By Janis Ian
The Dads (surely you remember them from previous articles) are worried that their son, Jason, will grow up with no sense of tradition. It's difficult enough parenting as a gay couple, striking new ground with every step; the child needs some sense of continuity. Not wishing to inflict their own religious stereotypes on him and being more inclined to paganism (or priapism) than to regular churchgoing, they've decided to teach him the religions of the world. Christianity seems a good place to start, since many of Dad 1's forebears were Catholic priests. "Besides," they reason, "if we start early, he'll have more time to get over it later on."
By Jeff Walsh
When Elizabeth Katz was 14, she had an experience that forever changed her life. "I had an experience I don't think very many people have," she says, now 18 and a first-year student at Vassar College.
"It was some sort of voice in the back of my head," she says. "I was sitting on my bed, alone in my room and the little voice said: 'Hey, know what? You're gay.' And it was just boom, everything made sense.
By Jeff Walsh
Before I was born, Janis Ian was making beautiful music. And with her spare, acoustic recent album "Revenge," the tradition continues. Going into the interview, I was more familiar with her humorous and poignant columns in The Advocate. For some reason, although I had picked her CDs up in stores, I never bought them.
I am so fucking angry i am shaking with rage. i can't even sit still. I am just in total break down mode. i know if i cut right now i would go way too far and most likely end up leaving forever. I don't even know what i am angry about!? I just want to be seen! thats why i don't eat, becasue i am never seen! i just want to be seen for what i am! i don't give a fuck what i look like as long as i am seen! nobody sees me anymore, i am problems, issuses.
In a valiant effort to avoid narcissism and talk about someone other than myself, I'm going to describe the life of Andrew, a crush of mine.
On the way back home, I noticed something all to common in my town. You see, Carmel is a bedroom community, meaning that people sleep here yet work elsewhere for the most part. A side effect is empty streets, save for the people emptying from the high school after the aforementioned play. It was 9:30 on a Friday night, yet Carmel was a ghostown. Sometimes I just want to move.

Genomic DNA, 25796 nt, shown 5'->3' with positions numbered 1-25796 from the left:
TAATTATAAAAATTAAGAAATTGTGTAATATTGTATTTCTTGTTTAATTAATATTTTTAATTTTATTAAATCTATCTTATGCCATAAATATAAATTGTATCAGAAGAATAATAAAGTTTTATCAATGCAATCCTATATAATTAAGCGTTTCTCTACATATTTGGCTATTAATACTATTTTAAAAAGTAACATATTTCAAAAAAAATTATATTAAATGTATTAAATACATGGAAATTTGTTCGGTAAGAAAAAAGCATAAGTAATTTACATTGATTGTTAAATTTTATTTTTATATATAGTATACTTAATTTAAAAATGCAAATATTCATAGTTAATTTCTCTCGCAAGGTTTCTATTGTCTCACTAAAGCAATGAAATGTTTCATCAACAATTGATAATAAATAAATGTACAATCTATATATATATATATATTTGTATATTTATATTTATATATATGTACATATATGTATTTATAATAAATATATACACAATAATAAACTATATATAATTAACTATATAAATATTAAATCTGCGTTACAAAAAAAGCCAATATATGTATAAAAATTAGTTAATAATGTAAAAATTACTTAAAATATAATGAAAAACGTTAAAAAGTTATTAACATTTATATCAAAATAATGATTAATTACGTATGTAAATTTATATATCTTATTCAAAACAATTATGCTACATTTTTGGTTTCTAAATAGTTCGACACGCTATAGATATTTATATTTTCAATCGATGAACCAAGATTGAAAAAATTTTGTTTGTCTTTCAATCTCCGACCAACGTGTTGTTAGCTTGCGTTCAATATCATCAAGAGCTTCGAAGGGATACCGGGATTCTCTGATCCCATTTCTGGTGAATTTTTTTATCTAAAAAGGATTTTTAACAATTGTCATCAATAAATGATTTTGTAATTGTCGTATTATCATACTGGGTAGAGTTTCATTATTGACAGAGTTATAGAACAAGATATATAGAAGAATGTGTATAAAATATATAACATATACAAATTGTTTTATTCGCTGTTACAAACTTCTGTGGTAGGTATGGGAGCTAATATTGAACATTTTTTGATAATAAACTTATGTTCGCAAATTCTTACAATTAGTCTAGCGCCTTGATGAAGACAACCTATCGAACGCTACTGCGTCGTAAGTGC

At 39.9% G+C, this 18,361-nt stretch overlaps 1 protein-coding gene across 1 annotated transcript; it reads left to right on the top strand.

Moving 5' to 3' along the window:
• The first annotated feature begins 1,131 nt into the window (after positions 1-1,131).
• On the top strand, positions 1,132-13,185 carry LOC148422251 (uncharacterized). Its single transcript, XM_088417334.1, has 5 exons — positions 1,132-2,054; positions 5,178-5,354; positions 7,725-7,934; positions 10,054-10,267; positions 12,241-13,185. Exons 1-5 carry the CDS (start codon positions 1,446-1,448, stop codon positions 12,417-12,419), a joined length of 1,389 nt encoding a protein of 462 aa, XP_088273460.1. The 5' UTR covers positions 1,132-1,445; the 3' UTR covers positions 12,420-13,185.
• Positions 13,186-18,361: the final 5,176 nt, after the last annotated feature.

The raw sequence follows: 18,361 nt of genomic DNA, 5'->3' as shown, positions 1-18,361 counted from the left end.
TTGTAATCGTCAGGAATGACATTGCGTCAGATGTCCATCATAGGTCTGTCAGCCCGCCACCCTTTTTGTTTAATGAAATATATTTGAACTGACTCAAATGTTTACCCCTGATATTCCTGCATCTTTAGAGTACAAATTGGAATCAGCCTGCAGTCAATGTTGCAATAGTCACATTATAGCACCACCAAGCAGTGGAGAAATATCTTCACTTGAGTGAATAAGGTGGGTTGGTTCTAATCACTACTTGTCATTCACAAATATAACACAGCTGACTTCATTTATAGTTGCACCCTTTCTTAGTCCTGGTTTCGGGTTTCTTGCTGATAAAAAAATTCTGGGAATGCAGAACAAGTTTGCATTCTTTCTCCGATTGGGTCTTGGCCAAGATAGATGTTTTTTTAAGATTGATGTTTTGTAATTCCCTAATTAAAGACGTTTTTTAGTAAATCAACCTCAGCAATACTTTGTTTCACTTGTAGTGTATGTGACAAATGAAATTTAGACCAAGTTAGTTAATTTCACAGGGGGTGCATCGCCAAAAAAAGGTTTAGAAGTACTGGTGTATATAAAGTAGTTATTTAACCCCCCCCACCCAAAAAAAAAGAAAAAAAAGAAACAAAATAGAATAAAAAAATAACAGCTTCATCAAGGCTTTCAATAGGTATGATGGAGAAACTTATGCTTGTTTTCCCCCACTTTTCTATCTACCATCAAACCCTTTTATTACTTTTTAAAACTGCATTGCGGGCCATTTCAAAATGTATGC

Damnit, I can't remember this really good quote from "Sure Thing." So instead, I'll substitute something another.
well they don't accept me at all. they can't even look at me anymore. They cringe at my rainbow bracelet, the word CASTRO is like scary to them. I hate the feeling of not being loved. They think crazy things like my school did this to me, it is not fair. Nothing is fair anymore, i think the phrase has lost all meaning. They are always trying to change me, they won't let me form my own identity.
depression really is anger without enthusiasm. this one bloke i really was in love with, who of course didnt like me at all, ran away a bloody few hundred kilometres to a cultural abyss for uni. should i be upset, i dont know anymore. but today, maybe not long ago, he got in the car on the way to glorious where-i'm-not town. its like high-school love of my life, gone running away, probably oblivious completely.
Lets get this clear, I am a go getter. I pretty much see something I want and I go for it, I see something I think needs to be done and I do it. I'm ambitious. And it pisses me off and makes me so frustrated to be closeted to the majority of my peers. I mean, I can't stand up for myself when I want to, I can't say something I am really feeling, and what's worse, I can't just be silent - I have to lie! I have to say "yes, blah blah blah, I would like to see that [horrible aweful terrible unrealistic] movie.... yes I don't mind that [sexist demeaning sick] song that you wanted to listen to. Because if I disagree I would have to explain myself and I'm (insert mocking tone here) too afraid.
Happy Endings Are All Alike. It